Dutch language a poor choice to describe smells
According to linguists Ilja Croijmans and Asifa Majid of the Radboud University Nijmegen, the Dutch language is a bad choice for describing smells, and therefore not great for wine-tasting. However, Dutch wine experts are getting better at describing smells by using very colourful language, something the average person would not do. Then again, pointing out that experts are actually better than ordinary folks sounds odd, considering that’s usually the point of being an expert.
To drive the point home, ordinary mortals and wine experts tasted wine and coffee, to see which group used what kind of language in their descriptions of smells and flavours. The wine experts were better at describing both wine and coffee, although both wine and coffee experts were no better than novices at naming everyday smells and tastes, showing that the expertise benefits are limited to the specific smells and flavours used to train experts, and not to more general ones.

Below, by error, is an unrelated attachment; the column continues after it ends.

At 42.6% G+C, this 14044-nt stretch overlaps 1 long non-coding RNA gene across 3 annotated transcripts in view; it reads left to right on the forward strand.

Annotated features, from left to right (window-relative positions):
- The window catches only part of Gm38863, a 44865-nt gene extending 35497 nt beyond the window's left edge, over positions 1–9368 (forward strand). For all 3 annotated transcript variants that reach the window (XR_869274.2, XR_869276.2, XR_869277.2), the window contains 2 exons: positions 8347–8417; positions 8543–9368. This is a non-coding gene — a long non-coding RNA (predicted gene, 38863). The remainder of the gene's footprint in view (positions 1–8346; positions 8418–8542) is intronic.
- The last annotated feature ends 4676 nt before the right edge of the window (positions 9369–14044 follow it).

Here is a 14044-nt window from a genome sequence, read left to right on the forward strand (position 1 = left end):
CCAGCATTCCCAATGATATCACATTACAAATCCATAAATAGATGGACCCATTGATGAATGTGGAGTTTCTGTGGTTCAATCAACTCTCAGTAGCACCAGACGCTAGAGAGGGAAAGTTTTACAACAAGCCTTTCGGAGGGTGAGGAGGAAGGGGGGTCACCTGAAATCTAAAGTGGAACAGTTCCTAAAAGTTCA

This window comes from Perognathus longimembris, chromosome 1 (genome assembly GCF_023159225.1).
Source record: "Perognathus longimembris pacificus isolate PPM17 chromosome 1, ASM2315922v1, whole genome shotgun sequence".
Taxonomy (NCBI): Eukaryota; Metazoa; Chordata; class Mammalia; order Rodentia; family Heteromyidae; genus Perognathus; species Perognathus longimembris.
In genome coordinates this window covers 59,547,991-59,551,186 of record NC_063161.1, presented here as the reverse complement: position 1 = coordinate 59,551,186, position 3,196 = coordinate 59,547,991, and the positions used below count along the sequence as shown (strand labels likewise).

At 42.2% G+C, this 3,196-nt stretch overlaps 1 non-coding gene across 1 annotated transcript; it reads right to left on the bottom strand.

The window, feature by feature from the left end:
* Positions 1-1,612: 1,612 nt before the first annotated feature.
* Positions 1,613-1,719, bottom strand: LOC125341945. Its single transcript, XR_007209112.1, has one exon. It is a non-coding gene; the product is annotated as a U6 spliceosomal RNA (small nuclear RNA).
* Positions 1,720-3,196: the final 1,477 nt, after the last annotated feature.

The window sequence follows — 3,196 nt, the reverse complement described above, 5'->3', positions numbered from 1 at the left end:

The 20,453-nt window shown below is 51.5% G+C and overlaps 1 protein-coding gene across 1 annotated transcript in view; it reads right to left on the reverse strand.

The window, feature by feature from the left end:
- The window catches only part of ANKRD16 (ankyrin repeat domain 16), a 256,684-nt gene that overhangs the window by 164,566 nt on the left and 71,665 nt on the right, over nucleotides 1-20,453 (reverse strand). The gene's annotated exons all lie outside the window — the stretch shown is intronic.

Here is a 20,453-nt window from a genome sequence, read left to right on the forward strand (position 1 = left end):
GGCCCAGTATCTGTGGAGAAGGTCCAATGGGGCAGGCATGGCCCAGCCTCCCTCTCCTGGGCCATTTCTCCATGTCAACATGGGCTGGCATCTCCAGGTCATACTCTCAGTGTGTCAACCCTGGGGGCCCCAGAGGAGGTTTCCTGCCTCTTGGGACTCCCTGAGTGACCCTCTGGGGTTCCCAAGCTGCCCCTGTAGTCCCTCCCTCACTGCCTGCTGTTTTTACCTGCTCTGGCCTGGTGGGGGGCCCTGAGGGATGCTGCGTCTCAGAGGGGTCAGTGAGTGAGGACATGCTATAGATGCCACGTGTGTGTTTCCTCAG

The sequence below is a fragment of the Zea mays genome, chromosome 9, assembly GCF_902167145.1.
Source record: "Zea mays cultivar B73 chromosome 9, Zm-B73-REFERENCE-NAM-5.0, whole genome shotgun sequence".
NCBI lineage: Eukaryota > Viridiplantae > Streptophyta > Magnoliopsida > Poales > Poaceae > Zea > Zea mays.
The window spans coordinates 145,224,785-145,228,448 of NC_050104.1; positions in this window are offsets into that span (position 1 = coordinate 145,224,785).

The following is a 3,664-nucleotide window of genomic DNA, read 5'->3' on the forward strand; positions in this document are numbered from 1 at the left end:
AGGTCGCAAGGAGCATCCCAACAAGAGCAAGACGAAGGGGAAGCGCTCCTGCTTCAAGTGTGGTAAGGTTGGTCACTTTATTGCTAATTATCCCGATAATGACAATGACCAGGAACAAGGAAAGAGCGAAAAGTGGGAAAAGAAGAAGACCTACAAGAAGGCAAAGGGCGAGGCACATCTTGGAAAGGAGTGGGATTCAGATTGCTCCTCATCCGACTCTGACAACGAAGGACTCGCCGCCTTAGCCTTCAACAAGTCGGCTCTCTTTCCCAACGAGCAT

For anyone who sucks at finding words other than ‘fruity’ (calling wine ‘sweet’ is often a no-no) and ‘dry’, Dutch wine shops and even supermarkets sell wine by numbers, which represent some sort of range between ‘fruity’ and ‘dry’ for us plebs.